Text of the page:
Founder, Mercer Island Group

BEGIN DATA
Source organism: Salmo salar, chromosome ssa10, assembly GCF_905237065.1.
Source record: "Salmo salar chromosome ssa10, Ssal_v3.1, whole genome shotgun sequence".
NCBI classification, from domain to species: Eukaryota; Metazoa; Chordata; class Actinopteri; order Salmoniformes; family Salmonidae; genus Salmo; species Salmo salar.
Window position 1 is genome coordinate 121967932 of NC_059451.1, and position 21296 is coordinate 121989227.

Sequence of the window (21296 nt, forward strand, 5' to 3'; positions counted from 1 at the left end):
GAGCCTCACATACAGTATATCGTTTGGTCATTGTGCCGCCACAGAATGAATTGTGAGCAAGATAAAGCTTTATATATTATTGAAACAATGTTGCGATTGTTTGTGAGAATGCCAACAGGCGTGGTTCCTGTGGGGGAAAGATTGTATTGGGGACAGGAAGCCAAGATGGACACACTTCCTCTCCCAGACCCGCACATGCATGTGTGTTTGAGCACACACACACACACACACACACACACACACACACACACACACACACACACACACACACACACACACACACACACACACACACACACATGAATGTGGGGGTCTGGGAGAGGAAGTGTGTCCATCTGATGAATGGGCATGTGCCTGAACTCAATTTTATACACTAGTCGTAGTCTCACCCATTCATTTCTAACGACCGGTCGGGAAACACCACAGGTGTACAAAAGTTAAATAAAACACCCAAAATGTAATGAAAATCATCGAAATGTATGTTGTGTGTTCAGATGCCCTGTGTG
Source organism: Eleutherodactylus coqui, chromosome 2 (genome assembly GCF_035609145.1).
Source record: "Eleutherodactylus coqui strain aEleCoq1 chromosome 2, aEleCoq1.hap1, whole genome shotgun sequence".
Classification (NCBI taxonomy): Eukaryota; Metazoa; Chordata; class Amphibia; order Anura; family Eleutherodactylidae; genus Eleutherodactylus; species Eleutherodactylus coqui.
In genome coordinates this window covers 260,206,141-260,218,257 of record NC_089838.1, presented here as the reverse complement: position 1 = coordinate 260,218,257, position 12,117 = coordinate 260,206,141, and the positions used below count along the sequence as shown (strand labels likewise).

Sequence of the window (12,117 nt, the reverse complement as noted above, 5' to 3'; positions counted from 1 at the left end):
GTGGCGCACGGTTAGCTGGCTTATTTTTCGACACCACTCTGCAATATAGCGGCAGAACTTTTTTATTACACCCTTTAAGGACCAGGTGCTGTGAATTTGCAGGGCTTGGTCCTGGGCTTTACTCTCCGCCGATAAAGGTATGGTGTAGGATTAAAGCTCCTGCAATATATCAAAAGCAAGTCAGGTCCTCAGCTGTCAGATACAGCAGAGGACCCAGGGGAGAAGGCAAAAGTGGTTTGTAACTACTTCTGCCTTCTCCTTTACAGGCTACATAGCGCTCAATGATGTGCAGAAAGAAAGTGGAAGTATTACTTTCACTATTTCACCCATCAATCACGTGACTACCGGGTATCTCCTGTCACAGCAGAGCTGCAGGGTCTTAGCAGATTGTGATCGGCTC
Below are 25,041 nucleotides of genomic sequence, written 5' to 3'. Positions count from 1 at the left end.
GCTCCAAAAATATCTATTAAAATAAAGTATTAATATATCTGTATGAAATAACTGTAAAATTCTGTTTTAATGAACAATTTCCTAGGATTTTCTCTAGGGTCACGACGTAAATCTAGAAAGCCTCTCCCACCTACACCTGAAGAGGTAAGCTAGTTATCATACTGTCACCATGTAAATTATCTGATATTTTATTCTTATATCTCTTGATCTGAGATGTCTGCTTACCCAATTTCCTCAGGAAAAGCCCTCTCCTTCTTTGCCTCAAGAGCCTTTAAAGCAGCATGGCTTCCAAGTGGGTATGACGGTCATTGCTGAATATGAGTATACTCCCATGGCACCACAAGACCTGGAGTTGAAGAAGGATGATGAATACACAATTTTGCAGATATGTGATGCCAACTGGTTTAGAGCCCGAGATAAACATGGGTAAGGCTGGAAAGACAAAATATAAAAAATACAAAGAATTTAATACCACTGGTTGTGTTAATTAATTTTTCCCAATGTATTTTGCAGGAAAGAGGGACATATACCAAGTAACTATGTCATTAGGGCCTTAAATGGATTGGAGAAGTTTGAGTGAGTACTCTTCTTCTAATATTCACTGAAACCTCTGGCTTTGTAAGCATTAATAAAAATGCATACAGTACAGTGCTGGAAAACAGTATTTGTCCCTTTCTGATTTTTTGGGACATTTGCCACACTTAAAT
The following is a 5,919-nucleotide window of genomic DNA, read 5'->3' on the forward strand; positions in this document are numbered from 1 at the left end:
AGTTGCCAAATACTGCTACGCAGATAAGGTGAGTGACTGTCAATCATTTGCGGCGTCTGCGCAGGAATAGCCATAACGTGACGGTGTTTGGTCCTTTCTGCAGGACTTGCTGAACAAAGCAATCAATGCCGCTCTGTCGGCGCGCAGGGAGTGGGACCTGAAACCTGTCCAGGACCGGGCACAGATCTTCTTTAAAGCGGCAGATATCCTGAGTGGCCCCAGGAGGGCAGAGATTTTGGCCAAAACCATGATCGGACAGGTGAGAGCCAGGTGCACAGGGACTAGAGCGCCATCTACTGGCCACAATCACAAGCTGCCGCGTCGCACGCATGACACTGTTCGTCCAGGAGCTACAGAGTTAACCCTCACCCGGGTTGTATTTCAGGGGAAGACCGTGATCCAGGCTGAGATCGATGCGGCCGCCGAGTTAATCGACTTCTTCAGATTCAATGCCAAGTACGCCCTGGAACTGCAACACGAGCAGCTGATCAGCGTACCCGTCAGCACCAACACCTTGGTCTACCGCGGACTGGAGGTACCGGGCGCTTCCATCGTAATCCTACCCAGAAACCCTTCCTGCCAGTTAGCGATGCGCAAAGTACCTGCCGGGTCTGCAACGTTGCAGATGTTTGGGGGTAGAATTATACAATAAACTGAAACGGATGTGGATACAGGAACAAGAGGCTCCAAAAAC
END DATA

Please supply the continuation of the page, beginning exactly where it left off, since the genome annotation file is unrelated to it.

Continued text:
Steve Boehler is the founder of Mercer Island Group, a firm that comprises a network of marketing management consultants. MIG provides a range of services, including strategic marketing, consulting, new-product planning, brand consulting and positioning, competitive analysis, consumer research, and agency searches and performance evaluations.Q: Are some clients predisposed to agencies based on size or their affiliation? Do agencies from holding companies pitch better than independents? A: Culture and chemistry become very important aspects in terms of finding the right match and are more important than size. When I work with senior executives on the client side, we find out if they have predispositions to size and location. Most wise clients don't; they're looking for the right results and people. Most sophisticated clients understand that the fit is going to be important. Q: You deal with advertising and PR agency searches. Is there anything that advertising agencies do better than PR firms? A: There are strong and weak new-business folks in both. It doesn't really relate to the industry, as it does to the people. Both industries have a range of quality. When the internet bubble burst in 1999, PR agencies in the late '90s had become dreadful at new-business development because there were many more new-business opportunities than there were agencies. The good ones were turning away business. There was an entire generation of PR agency executives tasked with finding new business in the early years of this century that hadn't done it before. They had lost a lot of ground with the ad agency businesses in the late '90s. Recently, I've seen the same kind of range of skills in both industries. Q: Are agencies predominantly erring on the side of caution when pitching? Is it a more worthwhile strategy to go for a unique approach? A: Agencies right now are erring on the side of caution in one incredibly important area: reinvention. The whole marketing services industry is in desperate need of reinvention to be strategic problem-solvers for their client partners, as opposed to being silo-oriented, highly tactical elements in a mix. Today, there's as much churn of staff on the client side as the agency side, so one of the values that the agency can bring to the business is the ability to help knit together different aspects of a company's brand proposition so it's well-integrated. Yet, the way the industry is set up today, the client has to do that [integration] because there are multiple agencies doing multiple aspects of the marketing mix. That is going to change; I don't know when it will, but I know that there are both big and small agencies experimenting with more integrated structures. But that is the number one challenge facing the industry, and I believe whoever cracks that code will win. I know there are firms working on it, but I haven't seen firms do it very effectively. Q: Do you think some clients will always prefer picking best-of-breed agencies in each discipline, or are they all pushing for integration? A: The world needs integrated providers. I don't know if the industry is moving that quickly towards it. I don't think that the best-of-breed network approach is the best long-term approach for that issue. They raise more conflict issues than they solve, and so unless you're a huge client, it doesn't seem like there's any solution there. And if you are a huge client there, you probably ought to be able to get it under one roof. Q: You provide many relationship services for agencies and clients. Do you sometimes work as a mediator? A: Sometimes. But the more ideal relationship is a partnership where all parties have the same thing in mind. When there's trouble, there can be a strong mediation role. Despite the fact that we do a lot of searches, I fundamentally believe that the world would be much better off if everyone figured out how to work best with their agencies. Often, the search doesn't necessarily reward the client or the agency, and the same people who just made a change will be making a change in a year. Q: How important is it for agencies to know, and make their decision to pitch, based upon how many times a client has switched AORs? Is it a foolish approach to think that your agency will be the one that makes that company satisfied? A: There are definitely companies that are constantly churning agencies and it's "always the agency's fault." Agencies themselves would be well-served to avoid those pitches. In a case where any company changed agencies multiple times in a few year, without significant structural change like new senior management that could trusted to be more disciplined when approaching agencies, then I would stay away. I won't do a search for a company that simply churns agencies all the time unless there's that structural change or significant new strategy. I believe a good marriage between a company and an agency is a two-way street. When an agency fails, there's almost always some shared fault. So if a company is constantly changing agencies, they have to be part of the problem. It's likely that if you're the new agency, you'll also be gone in a year. Q: Should holding companies pursue a best-of-breed pitch? A: Holding companies would be better suited long-term to put their energy into two aspects: giving better service on a day-to-day basis so they don't have to worry about replacing business, and [figuring out] what the future of the agency business model will look like, because I don't think it will be these best-of-class, loosely put-together teams from the [umbrella] network. On a practical level, if the client is large enough and wants a best-in-class approach, then, of course, networks will have to pitch that approach. But I would hope someone on the network side is really thinking about the future of the agencies and how they should be structured, so that, instead of showing up with a special ad-hoc pitch every time structurally, they can show up with an agency that the client needs. Q: Is procurement hurting the agency selection process? A: It shouldn't be, but it is. There's no inherent reason why having procurement executives involved is conceptually a bad idea. The bad idea comes from how a lot of companies are going about it - both on the marcom side of the company and the procurement side. The procurement side is focused on cost; the marcom people, knowing that the procurement people are involved, are worried about their turf. Then you end up with two groups that could probably work very effectively together not working very effectively at all. The fallout happens to the agencies. Procurement folks involved in agency searches today are often bringing something negative to the party - an almost universal focus on cost. Almost universally, companies are looking to their agencies for effectiveness. There's something desperately wrong with the scorecard that the procurement people have in mind, as opposed to the scorecard the companies largely have for those marketing services. It doesn't make any sense. It would be analogous to a company going out and hiring a critical new senior executive and trying to manage that process through a reverse auction. Such as: I have these five candidates. Which one will take the least amount of money for this job? The only time there are significant cost-structure differences in this industry is when you're looking at significantly different-size firms. Q: Do you think PR firms make a major push for branding? A: I do, but I would really love it if I saw a branding presentation - either by a PR, advertising, or identity firm - that was overt about recognizing that branding was more than just about their piece of the pie. Everyone who makes a pitch about his or her branding abilities seems to gloss over or overtly ignore the fact that branding is about customer service. It's about the complete experience that the customer has with that brand. It's a lot more than just what messages come out through the PR efforts and the reaction to advertising. There's no reason, based on the experiences I've had, that PR firms can't really help a lot with branding. Q: Is it more difficult to reinvent or introduce a brand today? A: I don't think it's any more difficult. The way it happens has changed a lot. We have much better tools. I don't think people are better at it today than they were 50 years ago, just like I don't know if we're even more productive than we were 50 years ago. In the past, there weren't enough people who took the time to really understand how to brand things and how to zero in on creating a real strong emotional connection between their business and their target audience. And there are not enough people worrying about it today. People are worrying more about new product features, revenue and profits, and not nearly enough time on customer satisfaction and how [the company] can truly provide a unique experience. Q: When you have a company like TiVo, whose brand name is frequently used incorrectly to describe the whole category because it leads that category, how can you avoid that? A: Building a long-term, successful brand is really about meeting the needs of your target audience over a long period of time and raising that relationship, as opposed to a products-featured mode. Even though people refer to that feature [of digitally recording shows] as TiVo even if they don't have [TiVo], I think they've missed the boat because they too narrowly defined the business they were in and didn't create enough of a broad emotional connection with enough of the audience. There are certainly satisfied TiVo customers. But it's still a new industry. If you don't have a TiVo, Comcast and Time Warner [can] have their systems in place really fast, and you're never going to care that you didn't have TiVo. Unfortunately for TiVo, the train has left the station and they have not defined their vision in a broad enough sense. They don't control distribution; the people who do control distribution desperately need to be doing what TiVo was smart enough to figure out. The TiVo model that would have been successful was as a partner to the [Comcasts and Time Warners] as opposed to a competitor.